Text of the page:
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  • owski77
    started a topic New lawn care Biz has exploded!

    New lawn care Biz has exploded!

    First off I would like to introduce myself and say hello to everyone out here. I have been reading this forum for almost a year now and have got some real good info from all of you ! My Name is Matthew I am the owner of LAWNWORKS, LLC Located in Oklahoma city. I started just over nine months ago and it has been none stop since I have grown from just a few residential properties to over 205 residential and 91 commercial properties and 9 -3 man crews . I have been approached by a spraying company about buying them out and it looks like a good deal! With that being said My QUESTION to all of you is there a point where you grow to fast? I have been able to complete all the work on time so far but Is it a good thing to mix spraying with a lawn care biz?

  • Chilehead
    replied
    And just to be clear, you are talking about residential customers not commercial ones right?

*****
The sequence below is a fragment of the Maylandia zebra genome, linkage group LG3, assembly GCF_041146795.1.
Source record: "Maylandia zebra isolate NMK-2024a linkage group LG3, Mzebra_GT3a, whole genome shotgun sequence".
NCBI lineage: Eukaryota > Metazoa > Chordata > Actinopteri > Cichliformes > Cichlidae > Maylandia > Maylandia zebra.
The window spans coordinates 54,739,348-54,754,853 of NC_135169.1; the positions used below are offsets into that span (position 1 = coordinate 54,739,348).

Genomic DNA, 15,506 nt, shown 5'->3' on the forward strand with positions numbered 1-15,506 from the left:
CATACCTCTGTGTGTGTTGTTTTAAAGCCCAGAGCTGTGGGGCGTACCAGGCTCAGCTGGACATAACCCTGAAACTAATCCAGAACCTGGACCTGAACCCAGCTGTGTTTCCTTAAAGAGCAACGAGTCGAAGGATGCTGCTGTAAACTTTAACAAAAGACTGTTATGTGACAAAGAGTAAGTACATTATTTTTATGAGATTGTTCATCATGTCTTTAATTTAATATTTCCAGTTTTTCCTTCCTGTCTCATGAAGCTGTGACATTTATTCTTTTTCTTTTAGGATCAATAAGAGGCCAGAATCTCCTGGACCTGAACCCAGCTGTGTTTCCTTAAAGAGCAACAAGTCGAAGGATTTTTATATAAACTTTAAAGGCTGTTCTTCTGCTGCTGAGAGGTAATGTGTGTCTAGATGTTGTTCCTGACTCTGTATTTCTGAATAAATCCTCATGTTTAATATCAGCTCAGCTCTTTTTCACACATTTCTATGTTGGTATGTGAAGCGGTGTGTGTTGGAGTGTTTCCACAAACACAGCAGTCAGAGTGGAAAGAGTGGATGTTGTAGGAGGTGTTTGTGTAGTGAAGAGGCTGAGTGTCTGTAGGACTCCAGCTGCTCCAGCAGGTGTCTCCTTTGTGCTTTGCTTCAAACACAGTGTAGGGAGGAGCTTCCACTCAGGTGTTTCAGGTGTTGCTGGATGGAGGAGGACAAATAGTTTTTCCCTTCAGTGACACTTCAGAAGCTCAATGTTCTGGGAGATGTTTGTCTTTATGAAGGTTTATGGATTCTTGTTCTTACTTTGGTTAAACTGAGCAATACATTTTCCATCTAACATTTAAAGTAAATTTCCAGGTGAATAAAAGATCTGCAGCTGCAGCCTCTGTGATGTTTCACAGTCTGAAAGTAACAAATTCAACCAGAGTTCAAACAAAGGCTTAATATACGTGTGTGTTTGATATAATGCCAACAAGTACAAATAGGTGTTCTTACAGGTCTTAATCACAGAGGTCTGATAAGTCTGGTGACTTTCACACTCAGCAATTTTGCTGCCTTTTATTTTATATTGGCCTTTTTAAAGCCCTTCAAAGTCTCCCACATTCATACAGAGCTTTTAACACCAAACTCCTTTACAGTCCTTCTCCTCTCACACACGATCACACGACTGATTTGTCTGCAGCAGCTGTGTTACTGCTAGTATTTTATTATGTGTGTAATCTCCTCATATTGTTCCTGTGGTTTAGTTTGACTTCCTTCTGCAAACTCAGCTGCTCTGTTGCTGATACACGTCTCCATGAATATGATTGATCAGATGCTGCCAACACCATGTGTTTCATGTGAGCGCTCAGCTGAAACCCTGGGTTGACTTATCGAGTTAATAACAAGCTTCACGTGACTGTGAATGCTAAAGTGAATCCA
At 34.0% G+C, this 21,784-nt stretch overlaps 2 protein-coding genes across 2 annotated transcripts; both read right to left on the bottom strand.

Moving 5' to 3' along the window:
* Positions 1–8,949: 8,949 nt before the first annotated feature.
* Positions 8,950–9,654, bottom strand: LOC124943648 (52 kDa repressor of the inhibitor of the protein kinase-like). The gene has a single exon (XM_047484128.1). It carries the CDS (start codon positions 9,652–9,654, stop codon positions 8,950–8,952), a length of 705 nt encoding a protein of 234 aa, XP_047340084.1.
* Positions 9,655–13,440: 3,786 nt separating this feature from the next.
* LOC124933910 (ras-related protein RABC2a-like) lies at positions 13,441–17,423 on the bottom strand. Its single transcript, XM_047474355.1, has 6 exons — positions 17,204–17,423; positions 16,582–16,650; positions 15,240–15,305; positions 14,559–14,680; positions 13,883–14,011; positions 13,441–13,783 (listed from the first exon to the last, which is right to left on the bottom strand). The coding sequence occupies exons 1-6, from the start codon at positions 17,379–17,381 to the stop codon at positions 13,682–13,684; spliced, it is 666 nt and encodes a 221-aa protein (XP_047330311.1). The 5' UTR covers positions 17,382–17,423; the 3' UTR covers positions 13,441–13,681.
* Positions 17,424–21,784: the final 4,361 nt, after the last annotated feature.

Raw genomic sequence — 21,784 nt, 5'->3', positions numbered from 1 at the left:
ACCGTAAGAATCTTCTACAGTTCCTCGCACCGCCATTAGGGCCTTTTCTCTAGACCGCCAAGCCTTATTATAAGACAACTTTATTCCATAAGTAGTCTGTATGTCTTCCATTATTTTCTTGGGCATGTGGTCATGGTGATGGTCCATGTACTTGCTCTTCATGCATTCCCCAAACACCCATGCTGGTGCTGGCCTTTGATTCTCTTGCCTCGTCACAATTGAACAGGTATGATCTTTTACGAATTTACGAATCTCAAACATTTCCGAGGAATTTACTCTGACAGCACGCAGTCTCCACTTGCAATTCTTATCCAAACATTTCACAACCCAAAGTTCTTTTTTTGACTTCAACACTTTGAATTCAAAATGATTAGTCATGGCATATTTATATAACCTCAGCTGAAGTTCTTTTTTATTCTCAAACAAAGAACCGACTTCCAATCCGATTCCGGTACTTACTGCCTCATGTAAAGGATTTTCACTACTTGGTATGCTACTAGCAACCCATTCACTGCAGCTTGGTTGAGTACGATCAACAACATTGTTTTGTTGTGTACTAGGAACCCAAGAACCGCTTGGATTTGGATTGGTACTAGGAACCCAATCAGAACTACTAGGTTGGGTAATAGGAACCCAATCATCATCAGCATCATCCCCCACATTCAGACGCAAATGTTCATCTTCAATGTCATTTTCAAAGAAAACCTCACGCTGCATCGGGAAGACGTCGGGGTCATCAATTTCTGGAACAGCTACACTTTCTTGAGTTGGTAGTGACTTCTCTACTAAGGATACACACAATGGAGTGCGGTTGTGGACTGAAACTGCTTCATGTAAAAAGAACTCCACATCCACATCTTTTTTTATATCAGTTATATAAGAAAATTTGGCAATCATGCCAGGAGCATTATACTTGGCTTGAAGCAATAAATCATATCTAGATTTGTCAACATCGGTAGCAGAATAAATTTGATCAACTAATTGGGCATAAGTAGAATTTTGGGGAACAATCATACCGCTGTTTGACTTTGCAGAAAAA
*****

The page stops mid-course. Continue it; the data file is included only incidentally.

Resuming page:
Yes, for the most part. There was one who is a real estate investor....still have him as a client (doing grounds care for his properties).

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  • kslawn
    replied
    owski77, what did you decide on? Are you going go through with it? I'd like to hear how its going and I think personally that the way you grew to as big as you are now, and so fast has to say something...sounds like you got yer sh** together. I know some have concerns about getting to big to fast but if you have a handle on it and your comfortable with where your at and want to get even bigger than I say go for it....

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  • Steve
    replied
    Taking a white collar prospect to lunch to discuss business (i.e. grounds care, outdoor living space install) is part of proper professional business protocol.
    And just to be clear, you are talking about residential customers not commercial ones right?

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  • Chilehead
    replied
    Have you ever taken a client to lunch after a bid? If so, how did that go?
    Yes, several times. Every instance resulted in closing the sale. Most of our clients work white collar jobs. Taking a white collar prospect to lunch to discuss business (i.e. grounds care, outdoor living space install) is part of proper professional business protocol. It validates that you REALLY want to earn their business. No other landscaper I know of does this. Why not? Good question. Either way, more need to educate themselves in business protocol....it goes a long way.

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  • Steve